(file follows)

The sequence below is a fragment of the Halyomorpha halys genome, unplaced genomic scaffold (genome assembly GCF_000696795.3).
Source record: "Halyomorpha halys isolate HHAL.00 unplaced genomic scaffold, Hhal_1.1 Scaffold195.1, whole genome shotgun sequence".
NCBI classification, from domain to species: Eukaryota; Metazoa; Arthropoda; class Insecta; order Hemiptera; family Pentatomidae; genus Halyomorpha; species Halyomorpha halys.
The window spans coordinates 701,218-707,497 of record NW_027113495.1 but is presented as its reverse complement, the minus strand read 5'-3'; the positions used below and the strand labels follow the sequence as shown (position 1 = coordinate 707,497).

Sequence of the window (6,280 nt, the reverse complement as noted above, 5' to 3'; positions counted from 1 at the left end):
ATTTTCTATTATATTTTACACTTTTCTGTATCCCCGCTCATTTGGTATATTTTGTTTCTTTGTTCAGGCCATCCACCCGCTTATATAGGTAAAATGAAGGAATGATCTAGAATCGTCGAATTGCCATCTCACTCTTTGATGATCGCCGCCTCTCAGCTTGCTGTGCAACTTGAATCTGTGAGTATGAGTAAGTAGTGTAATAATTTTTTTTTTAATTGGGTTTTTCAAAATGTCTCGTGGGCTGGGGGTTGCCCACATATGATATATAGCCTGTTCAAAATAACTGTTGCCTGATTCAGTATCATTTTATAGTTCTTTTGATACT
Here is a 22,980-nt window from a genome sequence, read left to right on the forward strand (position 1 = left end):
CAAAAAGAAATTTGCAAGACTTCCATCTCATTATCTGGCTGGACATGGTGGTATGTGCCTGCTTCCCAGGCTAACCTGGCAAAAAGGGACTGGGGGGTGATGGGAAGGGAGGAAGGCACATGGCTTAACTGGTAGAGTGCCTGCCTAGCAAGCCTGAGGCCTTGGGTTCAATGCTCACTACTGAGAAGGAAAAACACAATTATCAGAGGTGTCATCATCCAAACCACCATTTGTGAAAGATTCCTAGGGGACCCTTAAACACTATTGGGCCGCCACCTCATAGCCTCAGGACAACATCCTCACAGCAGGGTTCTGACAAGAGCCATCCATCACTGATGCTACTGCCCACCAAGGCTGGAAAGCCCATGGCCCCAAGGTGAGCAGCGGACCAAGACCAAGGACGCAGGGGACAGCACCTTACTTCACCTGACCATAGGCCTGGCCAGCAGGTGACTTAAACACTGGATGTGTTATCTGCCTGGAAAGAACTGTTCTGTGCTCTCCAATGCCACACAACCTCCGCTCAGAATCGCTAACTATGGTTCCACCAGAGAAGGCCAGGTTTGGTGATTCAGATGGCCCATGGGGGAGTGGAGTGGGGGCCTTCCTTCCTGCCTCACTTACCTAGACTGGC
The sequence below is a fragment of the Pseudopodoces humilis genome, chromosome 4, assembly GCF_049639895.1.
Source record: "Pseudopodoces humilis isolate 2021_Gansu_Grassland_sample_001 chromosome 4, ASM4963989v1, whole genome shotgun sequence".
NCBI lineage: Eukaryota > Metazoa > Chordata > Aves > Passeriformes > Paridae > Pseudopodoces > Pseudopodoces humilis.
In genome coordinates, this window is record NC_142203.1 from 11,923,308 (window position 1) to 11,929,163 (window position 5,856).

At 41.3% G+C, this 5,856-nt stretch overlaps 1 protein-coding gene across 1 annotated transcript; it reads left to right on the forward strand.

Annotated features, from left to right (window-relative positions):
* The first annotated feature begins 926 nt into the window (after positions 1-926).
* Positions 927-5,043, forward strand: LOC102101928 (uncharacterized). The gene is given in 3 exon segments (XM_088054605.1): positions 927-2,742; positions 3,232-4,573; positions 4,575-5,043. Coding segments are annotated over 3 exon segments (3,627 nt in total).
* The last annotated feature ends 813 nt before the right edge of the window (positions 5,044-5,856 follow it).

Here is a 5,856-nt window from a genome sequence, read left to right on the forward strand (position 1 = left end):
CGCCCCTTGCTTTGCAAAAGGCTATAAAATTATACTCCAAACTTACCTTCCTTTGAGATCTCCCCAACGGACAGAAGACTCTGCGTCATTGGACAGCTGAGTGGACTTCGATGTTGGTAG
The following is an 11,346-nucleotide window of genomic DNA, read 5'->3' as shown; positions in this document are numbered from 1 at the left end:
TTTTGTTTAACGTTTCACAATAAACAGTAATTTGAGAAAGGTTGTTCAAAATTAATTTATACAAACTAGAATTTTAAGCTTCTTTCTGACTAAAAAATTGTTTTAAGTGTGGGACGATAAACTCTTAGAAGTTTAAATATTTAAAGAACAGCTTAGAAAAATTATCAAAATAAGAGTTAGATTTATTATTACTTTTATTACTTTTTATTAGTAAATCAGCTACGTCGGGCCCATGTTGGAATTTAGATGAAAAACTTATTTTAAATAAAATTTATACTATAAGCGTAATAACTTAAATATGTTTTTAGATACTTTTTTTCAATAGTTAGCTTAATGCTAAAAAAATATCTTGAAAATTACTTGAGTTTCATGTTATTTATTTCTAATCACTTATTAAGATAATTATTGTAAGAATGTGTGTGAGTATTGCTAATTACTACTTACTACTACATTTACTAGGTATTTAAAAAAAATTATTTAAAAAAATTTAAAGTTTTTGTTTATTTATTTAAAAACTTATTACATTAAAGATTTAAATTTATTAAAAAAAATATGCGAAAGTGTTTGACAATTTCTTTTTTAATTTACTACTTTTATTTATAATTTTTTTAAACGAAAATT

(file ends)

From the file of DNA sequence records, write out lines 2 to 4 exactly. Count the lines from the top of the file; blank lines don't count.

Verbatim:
Source record: "Halyomorpha halys isolate HHAL.00 unplaced genomic scaffold, Hhal_1.1 Scaffold195.1, whole genome shotgun sequence".
NCBI classification, from domain to species: Eukaryota; Metazoa; Arthropoda; class Insecta; order Hemiptera; family Pentatomidae; genus Halyomorpha; species Halyomorpha halys.
The window spans coordinates 701,218-707,497 of record NW_027113495.1 but is presented as its reverse complement, the minus strand read 5'-3'; the positions used below and the strand labels follow the sequence as shown (position 1 = coordinate 707,497).